I have written posts in the past about this topic noting my chagrin that WA didn’t have a Law that required Condo Homeowner Association Boards to have a Reserve Study done. Well I’m pleased to announce that such a law was passed. Here’s a link to Elizabeth Rhodes of the Seattle Times article on the subject. The law has no teeth yet, and has everyone confused for a lot of reasons, but it’s a step in the right direction. Rome wasn’t built in a day.
This is a subject that is near and dear to me, because I have witnessed too many times the long-term affect not having a Reserve Study, or a requirement to have a Reserve Study, has had on Seattle Area condo buyers and sellers. I am so happy about this new law I could stand on my head and spit nickels.
If you are on a condo Board of Directors, this is a VERY important concept for you to understand and embrace. Please post any questions you may have about the importance of a Reserve Study (not the law “requiring” it) and I will be more than happy to expound on the topic to the extent of my ability. I’m a real estate agent, but I had the opportunity to manage several associations and help them with Reserve Study requirements in “a past life”. I also understand the relationship of Reserve Study to setting accurate monthly dues. And last but not least, how very important it is to buyers of condos to have a Reserve Study Summary Page in the Resale Certificate.
HOW MUCH SHOULD THERE BE IN RESERVES?
Honestly, no one can answer that question unless there is a Reserve Study done and the ability to review the Reserve Study. Here’s why. Condo Reserves are not about HAVING reserves. In fact, having too much in reserves can be just as harming to an Association and condo values, as having too little.
Putting money in reserves is not like saving X% of your money for “a rainy day”. Putting money in reserves is like saving for a new bike when you were a kid. You want a bike. It costs $100. You know if you can earn and save $20 a week, it will take you five weeks. If you buy the bike, but have the foresight to know that you want a new and better one next year, you might set the bogey at $250 for a new bike in 12 months and save $5.00 a week to that end. When you have the $250, you get a new bike, or you stop saving for that particular item at that point. Reserve Studies are THAT simple.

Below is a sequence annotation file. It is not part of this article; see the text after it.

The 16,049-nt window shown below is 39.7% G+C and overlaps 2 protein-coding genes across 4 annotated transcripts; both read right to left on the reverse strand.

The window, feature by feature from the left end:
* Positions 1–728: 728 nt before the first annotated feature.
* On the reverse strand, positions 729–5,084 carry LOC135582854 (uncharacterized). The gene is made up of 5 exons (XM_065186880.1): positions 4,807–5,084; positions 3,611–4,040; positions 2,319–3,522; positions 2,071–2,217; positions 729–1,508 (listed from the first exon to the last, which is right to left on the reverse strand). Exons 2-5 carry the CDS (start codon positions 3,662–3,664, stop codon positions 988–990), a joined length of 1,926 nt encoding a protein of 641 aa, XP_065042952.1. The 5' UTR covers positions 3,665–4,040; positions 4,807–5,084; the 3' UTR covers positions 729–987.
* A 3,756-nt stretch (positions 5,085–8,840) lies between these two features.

In a Condo Association you are like a kid saving for a new bike for every “major component” of your property. NOT ANNUAL MAINTENANCE ITEMS, but REPLACEMENT COST items. So how much is enough and how much is too much to have in reserves? If you don’t have $250 the day you are scheduled to go get the new bike…not enough. If you still have $250 in the account the day AFTER you buy the new bike, you saved too much. The danger of saving too much is that you have falsely created a monthly condo fee that is too high, and your property values may have been damaged as a result.
HOW IS A RESERVE STUDY DONE AND HOW MUCH DOES IT COST?
A FIRST TIME Reserve Study will cost a lot. About $2,500 depending on the size of your Association. A 20 unit complex with no amenities Reserve Study will cost less than a 700 unit complex with two pools, an exercise room, two lakes and 8 elevators 🙂 After the first one is done, the updates cost much less and usually no one has to come out and the update is “a computer function” of numbers adjustment. You tell them you just replaced the mailboxes, and they do a reset of Useful Life for that item and spit out a new page and Reserve Study Summary. A simplification, but you get my drift.
Someone comes out and makes a list of Major Components. The Board of Directors normally sets the dollar amount of “Major Component”, though the Reserve Study Company will make a suggestion or have a standard you can follow. If you have 10 units and need a $2,000 item, it costs everyone $200 to get it. If the cost of those condos is $450,000, then maybe asking everyone to chip in $200 is not a big deal. But if the cost of those units was $159,000, then asking everyone for $200 IS a big deal. If you have 700 units, then everyone kicking in $2.87 is no big deal. Maybe you call that a “minor component” and save for that only if you have all Major Components covered.